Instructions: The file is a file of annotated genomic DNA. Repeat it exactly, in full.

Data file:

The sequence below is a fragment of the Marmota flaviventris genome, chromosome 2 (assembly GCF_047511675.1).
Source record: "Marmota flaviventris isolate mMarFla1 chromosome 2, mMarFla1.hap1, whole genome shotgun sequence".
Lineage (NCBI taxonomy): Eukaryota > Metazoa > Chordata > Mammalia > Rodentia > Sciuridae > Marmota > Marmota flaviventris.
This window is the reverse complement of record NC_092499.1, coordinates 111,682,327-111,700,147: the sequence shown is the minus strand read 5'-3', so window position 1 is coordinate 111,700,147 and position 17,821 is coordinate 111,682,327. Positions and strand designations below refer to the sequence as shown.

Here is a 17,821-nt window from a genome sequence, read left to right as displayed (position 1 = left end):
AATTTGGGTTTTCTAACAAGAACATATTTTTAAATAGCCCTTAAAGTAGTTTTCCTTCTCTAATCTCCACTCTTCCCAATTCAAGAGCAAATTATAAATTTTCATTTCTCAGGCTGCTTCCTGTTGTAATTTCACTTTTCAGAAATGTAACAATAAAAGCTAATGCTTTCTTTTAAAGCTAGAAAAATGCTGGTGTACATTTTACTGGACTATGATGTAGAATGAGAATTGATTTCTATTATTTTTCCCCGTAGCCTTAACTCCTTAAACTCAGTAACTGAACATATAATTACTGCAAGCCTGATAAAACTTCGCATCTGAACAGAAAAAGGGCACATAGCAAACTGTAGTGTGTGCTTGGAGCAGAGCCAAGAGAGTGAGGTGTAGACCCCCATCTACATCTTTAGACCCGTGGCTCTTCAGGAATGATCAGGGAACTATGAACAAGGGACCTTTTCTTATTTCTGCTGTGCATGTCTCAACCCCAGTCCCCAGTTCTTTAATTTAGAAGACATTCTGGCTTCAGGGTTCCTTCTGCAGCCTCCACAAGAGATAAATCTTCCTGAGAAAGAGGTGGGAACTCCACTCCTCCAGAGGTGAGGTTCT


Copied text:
The sequence below is a fragment of the Marmota flaviventris genome, chromosome 2 (assembly GCF_047511675.1).
Source record: "Marmota flaviventris isolate mMarFla1 chromosome 2, mMarFla1.hap1, whole genome shotgun sequence".
Lineage (NCBI taxonomy): Eukaryota > Metazoa > Chordata > Mammalia > Rodentia > Sciuridae > Marmota > Marmota flaviventris.
This window is the reverse complement of record NC_092499.1, coordinates 111,682,327-111,700,147: the sequence shown is the minus strand read 5'-3', so window position 1 is coordinate 111,700,147 and position 17,821 is coordinate 111,682,327. Positions and strand designations below refer to the sequence as shown.

Here is a 17,821-nt window from a genome sequence, read left to right as displayed (position 1 = left end):
AATTTGGGTTTTCTAACAAGAACATATTTTTAAATAGCCCTTAAAGTAGTTTTCCTTCTCTAATCTCCACTCTTCCCAATTCAAGAGCAAATTATAAATTTTCATTTCTCAGGCTGCTTCCTGTTGTAATTTCACTTTTCAGAAATGTAACAATAAAAGCTAATGCTTTCTTTTAAAGCTAGAAAAATGCTGGTGTACATTTTACTGGACTATGATGTAGAATGAGAATTGATTTCTATTATTTTTCCCCGTAGCCTTAACTCCTTAAACTCAGTAACTGAACATATAATTACTGCAAGCCTGATAAAACTTCGCATCTGAACAGAAAAAGGGCACATAGCAAACTGTAGTGTGTGCTTGGAGCAGAGCCAAGAGAGTGAGGTGTAGACCCCCATCTACATCTTTAGACCCGTGGCTCTTCAGGAATGATCAGGGAACTATGAACAAGGGACCTTTTCTTATTTCTGCTGTGCATGTCTCAACCCCAGTCCCCAGTTCTTTAATTTAGAAGACATTCTGGCTTCAGGGTTCCTTCTGCAGCCTCCACAAGAGATAAATCTTCCTGAGAAAGAGGTGGGAACTCCACTCCTCCAGAGGTGAGGTTCT